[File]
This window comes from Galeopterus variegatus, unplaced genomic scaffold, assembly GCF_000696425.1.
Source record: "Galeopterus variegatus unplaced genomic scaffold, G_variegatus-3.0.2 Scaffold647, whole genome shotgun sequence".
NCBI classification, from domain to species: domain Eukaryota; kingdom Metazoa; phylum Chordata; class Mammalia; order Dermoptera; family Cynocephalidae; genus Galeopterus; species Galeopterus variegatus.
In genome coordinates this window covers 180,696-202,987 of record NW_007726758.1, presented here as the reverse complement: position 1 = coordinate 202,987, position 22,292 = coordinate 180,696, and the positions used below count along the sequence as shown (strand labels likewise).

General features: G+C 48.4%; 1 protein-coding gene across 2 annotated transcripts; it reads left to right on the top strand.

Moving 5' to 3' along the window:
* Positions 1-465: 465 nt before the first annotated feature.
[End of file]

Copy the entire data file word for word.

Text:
This window comes from Galeopterus variegatus, unplaced genomic scaffold, assembly GCF_000696425.1.
Source record: "Galeopterus variegatus unplaced genomic scaffold, G_variegatus-3.0.2 Scaffold647, whole genome shotgun sequence".
NCBI classification, from domain to species: domain Eukaryota; kingdom Metazoa; phylum Chordata; class Mammalia; order Dermoptera; family Cynocephalidae; genus Galeopterus; species Galeopterus variegatus.
In genome coordinates this window covers 180,696-202,987 of record NW_007726758.1, presented here as the reverse complement: position 1 = coordinate 202,987, position 22,292 = coordinate 180,696, and the positions used below count along the sequence as shown (strand labels likewise).

General features: G+C 48.4%; 1 protein-coding gene across 2 annotated transcripts; it reads left to right on the top strand.

Moving 5' to 3' along the window:
* Positions 1-465: 465 nt before the first annotated feature.